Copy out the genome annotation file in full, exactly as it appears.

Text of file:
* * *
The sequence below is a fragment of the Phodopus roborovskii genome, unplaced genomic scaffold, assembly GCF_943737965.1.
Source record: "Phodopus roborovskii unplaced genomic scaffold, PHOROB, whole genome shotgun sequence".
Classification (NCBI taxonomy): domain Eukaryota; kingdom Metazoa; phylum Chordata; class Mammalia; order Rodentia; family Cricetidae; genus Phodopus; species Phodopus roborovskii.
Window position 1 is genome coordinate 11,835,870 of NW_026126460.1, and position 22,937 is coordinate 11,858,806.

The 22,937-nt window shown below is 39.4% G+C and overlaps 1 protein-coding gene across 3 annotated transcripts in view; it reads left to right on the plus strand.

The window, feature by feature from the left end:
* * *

The sequence below is a fragment of the Phodopus roborovskii genome, unplaced genomic scaffold, assembly GCF_943737965.1.
Source record: "Phodopus roborovskii unplaced genomic scaffold, PHOROB, whole genome shotgun sequence".
Classification (NCBI taxonomy): domain Eukaryota; kingdom Metazoa; phylum Chordata; class Mammalia; order Rodentia; family Cricetidae; genus Phodopus; species Phodopus roborovskii.
Window position 1 is genome coordinate 11,835,870 of NW_026126460.1, and position 22,937 is coordinate 11,858,806.

The 22,937-nt window shown below is 39.4% G+C and overlaps 1 protein-coding gene across 3 annotated transcripts in view; it reads left to right on the plus strand.

The window, feature by feature from the left end: